Occasionally, now that we have been designing buildings “in-house”, we get a customer who has already picked a floor plan that they like and sometimes they have already purchased a copy of that plan. That was the case with this house we built by Lake Whatcom. Our customers had a lot and a plan. The lot was steep down to the street and the plan was very cool. We wanted to make this one work.
In the beginning we knew the lot could hold some potential problems. We needed to push the house away from the steep front slope down to the street, but the house needed to be far enough away from the back of the lot to allow for a functional back yard. The other issue was sandstone. Our excavation contractor told us that there may be sandstone right under the surface of the topsoil and we might have a hard time digging an appropriate foundation. In our experience with sandstone we have seen two scenarios. One, the sandstone is a light gray/brown color and can be dug up with an excavator without many extra steps or problems. Two, the sandstone is a gray/blue color, much harder and it has to be broken up before it can be removed. The second scenario is more expensive and time consuming. Our risk here equated to potentially having to use the buffer in the budget and not being able to spend that reserve on other, important aspects of the house. Continue reading
In July of 2009 we were contracted to build an addition on a historical building in downtown Bellingham. The house was a beautiful Victorian style home in the lettered streets with a pristine English-style garden covering every inch of the property.
Most custom jobs we take on have unique challenges. This one was no different. We were asked to put a 350 square foot addition right in the middle of an established garden without disturbing it. All of the plants within the footprint of the addition had specific relocation instructions as well. We were also asked to continue the look of the existing Victorian façade on the addition. Some Victorians are decorated like ornate gingerbread cookie houses you see around the holidays. This one was more subdued than that, but there were some very ornate details we had to copy to perfection.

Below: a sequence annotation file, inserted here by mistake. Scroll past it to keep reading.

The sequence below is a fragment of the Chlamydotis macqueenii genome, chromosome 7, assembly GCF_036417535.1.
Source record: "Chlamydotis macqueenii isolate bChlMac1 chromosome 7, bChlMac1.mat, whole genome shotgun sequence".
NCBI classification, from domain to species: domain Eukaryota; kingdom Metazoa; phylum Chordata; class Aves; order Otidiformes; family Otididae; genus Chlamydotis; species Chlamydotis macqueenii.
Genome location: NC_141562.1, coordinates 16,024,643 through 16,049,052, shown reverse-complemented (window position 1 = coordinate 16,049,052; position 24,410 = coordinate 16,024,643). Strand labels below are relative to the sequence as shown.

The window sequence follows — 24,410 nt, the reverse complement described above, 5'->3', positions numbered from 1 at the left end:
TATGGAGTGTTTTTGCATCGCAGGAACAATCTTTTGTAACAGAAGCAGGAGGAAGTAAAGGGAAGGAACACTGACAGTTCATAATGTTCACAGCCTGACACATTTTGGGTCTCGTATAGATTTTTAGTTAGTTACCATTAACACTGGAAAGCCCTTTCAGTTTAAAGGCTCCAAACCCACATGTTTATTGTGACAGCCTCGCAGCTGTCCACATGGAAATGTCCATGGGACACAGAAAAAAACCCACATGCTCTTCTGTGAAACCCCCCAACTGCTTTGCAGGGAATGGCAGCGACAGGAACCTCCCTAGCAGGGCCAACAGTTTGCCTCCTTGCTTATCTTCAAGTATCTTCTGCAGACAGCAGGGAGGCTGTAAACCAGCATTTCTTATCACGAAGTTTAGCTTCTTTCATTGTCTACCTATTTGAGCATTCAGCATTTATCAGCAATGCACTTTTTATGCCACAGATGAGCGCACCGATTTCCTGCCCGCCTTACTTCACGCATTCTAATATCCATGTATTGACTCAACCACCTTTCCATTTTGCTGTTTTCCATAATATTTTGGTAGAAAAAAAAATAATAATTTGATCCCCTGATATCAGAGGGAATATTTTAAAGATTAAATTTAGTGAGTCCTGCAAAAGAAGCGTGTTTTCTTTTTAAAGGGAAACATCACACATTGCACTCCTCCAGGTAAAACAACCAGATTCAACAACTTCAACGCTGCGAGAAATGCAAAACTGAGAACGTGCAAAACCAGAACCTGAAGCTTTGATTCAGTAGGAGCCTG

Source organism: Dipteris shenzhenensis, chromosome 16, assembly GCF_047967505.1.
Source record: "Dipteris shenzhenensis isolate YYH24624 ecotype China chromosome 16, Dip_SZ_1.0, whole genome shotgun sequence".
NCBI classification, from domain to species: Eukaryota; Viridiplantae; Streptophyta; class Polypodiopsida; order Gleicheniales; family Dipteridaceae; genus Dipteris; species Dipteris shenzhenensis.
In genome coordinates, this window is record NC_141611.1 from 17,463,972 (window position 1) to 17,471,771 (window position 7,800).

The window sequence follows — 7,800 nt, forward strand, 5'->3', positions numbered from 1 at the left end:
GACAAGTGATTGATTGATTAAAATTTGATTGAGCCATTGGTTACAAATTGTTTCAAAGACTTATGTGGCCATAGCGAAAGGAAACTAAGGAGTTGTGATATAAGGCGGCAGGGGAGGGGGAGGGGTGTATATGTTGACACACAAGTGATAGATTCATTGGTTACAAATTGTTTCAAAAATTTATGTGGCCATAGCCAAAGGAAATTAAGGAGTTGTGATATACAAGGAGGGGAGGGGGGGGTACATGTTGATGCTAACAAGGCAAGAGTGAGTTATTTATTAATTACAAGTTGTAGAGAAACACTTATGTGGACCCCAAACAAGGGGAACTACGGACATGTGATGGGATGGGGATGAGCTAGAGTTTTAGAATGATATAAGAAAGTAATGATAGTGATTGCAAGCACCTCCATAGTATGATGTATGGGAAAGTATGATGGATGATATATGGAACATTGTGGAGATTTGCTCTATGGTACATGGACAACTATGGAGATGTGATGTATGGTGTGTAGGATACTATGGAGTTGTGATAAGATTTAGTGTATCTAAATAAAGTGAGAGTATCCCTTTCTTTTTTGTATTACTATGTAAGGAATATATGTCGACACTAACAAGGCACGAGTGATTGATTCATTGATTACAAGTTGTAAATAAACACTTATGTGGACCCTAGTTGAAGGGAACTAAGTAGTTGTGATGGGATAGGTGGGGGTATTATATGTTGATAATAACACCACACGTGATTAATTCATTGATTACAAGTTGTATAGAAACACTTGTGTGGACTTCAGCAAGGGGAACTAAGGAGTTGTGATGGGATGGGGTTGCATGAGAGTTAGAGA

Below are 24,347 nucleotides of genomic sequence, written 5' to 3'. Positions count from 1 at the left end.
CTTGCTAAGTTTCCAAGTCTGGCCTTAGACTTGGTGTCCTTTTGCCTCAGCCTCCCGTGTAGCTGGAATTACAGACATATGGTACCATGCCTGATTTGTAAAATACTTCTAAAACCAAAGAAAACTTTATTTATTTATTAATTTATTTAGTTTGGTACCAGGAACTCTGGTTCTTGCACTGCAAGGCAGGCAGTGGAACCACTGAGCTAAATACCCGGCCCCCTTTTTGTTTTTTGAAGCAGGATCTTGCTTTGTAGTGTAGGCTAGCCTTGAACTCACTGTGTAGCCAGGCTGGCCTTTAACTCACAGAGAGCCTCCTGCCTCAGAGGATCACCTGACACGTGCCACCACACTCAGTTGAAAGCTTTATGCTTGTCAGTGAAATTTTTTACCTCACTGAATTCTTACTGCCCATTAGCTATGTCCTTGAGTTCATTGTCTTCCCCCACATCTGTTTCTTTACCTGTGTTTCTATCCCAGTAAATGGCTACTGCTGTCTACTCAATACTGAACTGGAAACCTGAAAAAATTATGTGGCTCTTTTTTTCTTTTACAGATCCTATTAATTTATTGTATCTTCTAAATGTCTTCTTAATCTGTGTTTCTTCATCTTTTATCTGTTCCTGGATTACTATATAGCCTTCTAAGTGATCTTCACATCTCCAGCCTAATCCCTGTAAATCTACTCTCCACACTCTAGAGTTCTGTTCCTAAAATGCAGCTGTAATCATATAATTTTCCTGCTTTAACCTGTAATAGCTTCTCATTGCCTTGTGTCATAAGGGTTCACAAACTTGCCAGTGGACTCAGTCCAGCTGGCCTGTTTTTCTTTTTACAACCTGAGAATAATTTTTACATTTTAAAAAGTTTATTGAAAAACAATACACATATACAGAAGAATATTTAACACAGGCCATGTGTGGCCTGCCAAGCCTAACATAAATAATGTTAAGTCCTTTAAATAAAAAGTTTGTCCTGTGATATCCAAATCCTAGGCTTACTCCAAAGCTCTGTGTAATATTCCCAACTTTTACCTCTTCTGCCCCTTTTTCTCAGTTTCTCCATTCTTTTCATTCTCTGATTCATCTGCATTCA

As you might have noticed from earlier posts, no one within the walls of Squalicum Builders is easily intimidated by creative challenges. I think we actually look for projects that stretch us as builders and as people.
The excavation was similar to doing delicate surgery. We took the dirt off the property one bucket-full at a time. During the framing phase, a few tree branches needed to be trimmed, but that is about it. We kept the site as clean as possible to help keep the garden we were working in beautiful. In the slideshow at the end of the post you can see the detail on the eaves we reproduced from the original. Can you spot the wooden toy wheels? Yeah, that is what those circles are. Continue reading
We have a few customers who we have hired us for more than one project and only one who has hired us for three. Summer of 2008 we built a guest cottage for this customer. She has an amazing lot with an amazing view of the bay. Just sitting on her deck eating lunch every day watching the water added years to our lives.
The plan was to make a separate dwelling for her to use as an art studio and a place for her guests/family to stay when they were visiting. Space was an important aspect. The cottage needed to be small, but functional and match the style of the main house.
Our first hurdle was how to get an excavator to the back of a property on a cliff. We rented a mini-excavator that could pull its tracks in to 5’4” wide and we drove it through a space we opened in the side fence. The digging was slow and we hit sandstone, but time and a jackhammer did the trick. Continue reading